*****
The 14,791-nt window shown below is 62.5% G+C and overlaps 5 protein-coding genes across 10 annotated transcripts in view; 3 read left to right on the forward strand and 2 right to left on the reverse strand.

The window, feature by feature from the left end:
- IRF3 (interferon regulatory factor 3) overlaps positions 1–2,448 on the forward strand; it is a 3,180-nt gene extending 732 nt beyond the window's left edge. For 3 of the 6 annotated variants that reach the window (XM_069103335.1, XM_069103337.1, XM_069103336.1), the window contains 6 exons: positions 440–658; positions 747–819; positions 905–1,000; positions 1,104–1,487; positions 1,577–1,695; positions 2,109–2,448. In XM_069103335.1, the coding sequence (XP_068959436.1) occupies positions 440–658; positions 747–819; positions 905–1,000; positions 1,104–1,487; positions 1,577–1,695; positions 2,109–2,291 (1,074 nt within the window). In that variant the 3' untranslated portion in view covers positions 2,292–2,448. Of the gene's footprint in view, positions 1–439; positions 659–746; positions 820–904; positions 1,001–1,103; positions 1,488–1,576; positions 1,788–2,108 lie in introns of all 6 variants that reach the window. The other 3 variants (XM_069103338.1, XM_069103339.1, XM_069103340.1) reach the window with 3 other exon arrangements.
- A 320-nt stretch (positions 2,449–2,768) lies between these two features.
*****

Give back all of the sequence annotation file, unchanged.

The 14,791-nt window shown below is 62.5% G+C and overlaps 5 protein-coding genes across 10 annotated transcripts in view; 3 read left to right on the forward strand and 2 right to left on the reverse strand.

The window, feature by feature from the left end:
- IRF3 (interferon regulatory factor 3) overlaps positions 1–2,448 on the forward strand; it is a 3,180-nt gene extending 732 nt beyond the window's left edge. For 3 of the 6 annotated variants that reach the window (XM_069103335.1, XM_069103337.1, XM_069103336.1), the window contains 6 exons: positions 440–658; positions 747–819; positions 905–1,000; positions 1,104–1,487; positions 1,577–1,695; positions 2,109–2,448. In XM_069103335.1, the coding sequence (XP_068959436.1) occupies positions 440–658; positions 747–819; positions 905–1,000; positions 1,104–1,487; positions 1,577–1,695; positions 2,109–2,291 (1,074 nt within the window). In that variant the 3' untranslated portion in view covers positions 2,292–2,448. Of the gene's footprint in view, positions 1–439; positions 659–746; positions 820–904; positions 1,001–1,103; positions 1,488–1,576; positions 1,788–2,108 lie in introns of all 6 variants that reach the window. The other 3 variants (XM_069103338.1, XM_069103339.1, XM_069103340.1) reach the window with 3 other exon arrangements.
- A 320-nt stretch (positions 2,449–2,768) lies between these two features.